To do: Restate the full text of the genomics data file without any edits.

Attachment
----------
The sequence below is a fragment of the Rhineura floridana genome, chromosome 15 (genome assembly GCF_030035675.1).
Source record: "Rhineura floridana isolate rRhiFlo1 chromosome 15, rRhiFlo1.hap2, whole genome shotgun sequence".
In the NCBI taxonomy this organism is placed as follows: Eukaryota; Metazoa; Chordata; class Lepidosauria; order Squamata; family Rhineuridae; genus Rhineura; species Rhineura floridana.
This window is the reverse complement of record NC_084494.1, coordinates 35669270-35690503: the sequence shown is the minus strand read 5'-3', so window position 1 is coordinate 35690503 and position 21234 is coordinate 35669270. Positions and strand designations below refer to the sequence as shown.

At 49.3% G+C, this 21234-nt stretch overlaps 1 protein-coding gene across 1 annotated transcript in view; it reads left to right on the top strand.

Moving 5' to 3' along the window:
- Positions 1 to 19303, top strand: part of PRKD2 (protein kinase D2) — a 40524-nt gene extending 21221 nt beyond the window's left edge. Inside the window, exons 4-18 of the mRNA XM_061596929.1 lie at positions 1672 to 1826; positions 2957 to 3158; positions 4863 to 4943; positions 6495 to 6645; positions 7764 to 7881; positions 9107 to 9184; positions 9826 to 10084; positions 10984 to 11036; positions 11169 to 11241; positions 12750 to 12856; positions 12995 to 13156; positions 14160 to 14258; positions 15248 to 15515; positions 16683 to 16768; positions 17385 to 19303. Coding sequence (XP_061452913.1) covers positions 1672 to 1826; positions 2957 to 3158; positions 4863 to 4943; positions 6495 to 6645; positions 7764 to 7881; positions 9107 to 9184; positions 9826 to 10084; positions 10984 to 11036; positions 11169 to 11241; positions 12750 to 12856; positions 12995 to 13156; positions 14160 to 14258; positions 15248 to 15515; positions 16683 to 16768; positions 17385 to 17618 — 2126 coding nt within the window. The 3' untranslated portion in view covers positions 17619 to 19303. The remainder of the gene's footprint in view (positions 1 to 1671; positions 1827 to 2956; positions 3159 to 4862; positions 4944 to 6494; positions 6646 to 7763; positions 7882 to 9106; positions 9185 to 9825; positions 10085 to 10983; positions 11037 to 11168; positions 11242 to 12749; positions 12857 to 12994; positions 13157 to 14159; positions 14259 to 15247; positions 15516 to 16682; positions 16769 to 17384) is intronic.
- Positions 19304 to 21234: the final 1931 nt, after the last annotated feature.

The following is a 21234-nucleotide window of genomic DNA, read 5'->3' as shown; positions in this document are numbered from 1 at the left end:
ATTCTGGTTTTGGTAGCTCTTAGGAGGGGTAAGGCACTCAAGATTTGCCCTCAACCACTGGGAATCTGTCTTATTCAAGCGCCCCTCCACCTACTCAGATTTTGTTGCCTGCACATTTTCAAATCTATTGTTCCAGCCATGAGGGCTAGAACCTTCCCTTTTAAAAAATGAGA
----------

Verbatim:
The sequence below is a fragment of the Rhineura floridana genome, chromosome 15 (genome assembly GCF_030035675.1).
Source record: "Rhineura floridana isolate rRhiFlo1 chromosome 15, rRhiFlo1.hap2, whole genome shotgun sequence".
In the NCBI taxonomy this organism is placed as follows: Eukaryota; Metazoa; Chordata; class Lepidosauria; order Squamata; family Rhineuridae; genus Rhineura; species Rhineura floridana.
This window is the reverse complement of record NC_084494.1, coordinates 35669270-35690503: the sequence shown is the minus strand read 5'-3', so window position 1 is coordinate 35690503 and position 21234 is coordinate 35669270. Positions and strand designations below refer to the sequence as shown.

At 49.3% G+C, this 21234-nt stretch overlaps 1 protein-coding gene across 1 annotated transcript in view; it reads left to right on the top strand.

Moving 5' to 3' along the window:
- Positions 1 to 19303, top strand: part of PRKD2 (protein kinase D2) — a 40524-nt gene extending 21221 nt beyond the window's left edge. Inside the window, exons 4-18 of the mRNA XM_061596929.1 lie at positions 1672 to 1826; positions 2957 to 3158; positions 4863 to 4943; positions 6495 to 6645; positions 7764 to 7881; positions 9107 to 9184; positions 9826 to 10084; positions 10984 to 11036; positions 11169 to 11241; positions 12750 to 12856; positions 12995 to 13156; positions 14160 to 14258; positions 15248 to 15515; positions 16683 to 16768; positions 17385 to 19303. Coding sequence (XP_061452913.1) covers positions 1672 to 1826; positions 2957 to 3158; positions 4863 to 4943; positions 6495 to 6645; positions 7764 to 7881; positions 9107 to 9184; positions 9826 to 10084; positions 10984 to 11036; positions 11169 to 11241; positions 12750 to 12856; positions 12995 to 13156; positions 14160 to 14258; positions 15248 to 15515; positions 16683 to 16768; positions 17385 to 17618 — 2126 coding nt within the window. The 3' untranslated portion in view covers positions 17619 to 19303. The remainder of the gene's footprint in view (positions 1 to 1671; positions 1827 to 2956; positions 3159 to 4862; positions 4944 to 6494; positions 6646 to 7763; positions 7882 to 9106; positions 9185 to 9825; positions 10085 to 10983; positions 11037 to 11168; positions 11242 to 12749; positions 12857 to 12994; positions 13157 to 14159; positions 14259 to 15247; positions 15516 to 16682; positions 16769 to 17384) is intronic.
- Positions 19304 to 21234: the final 1931 nt, after the last annotated feature.

The following is a 21234-nucleotide window of genomic DNA, read 5'->3' as shown; positions in this document are numbered from 1 at the left end:
ATTCTGGTTTTGGTAGCTCTTAGGAGGGGTAAGGCACTCAAGATTTGCCCTCAACCACTGGGAATCTGTCTTATTCAAGCGCCCCTCCACCTACTCAGATTTTGTTGCCTGCACATTTTCAAATCTATTGTTCCAGCCATGAGGGCTAGAACCTTCCCTTTTAAAAAATGAGA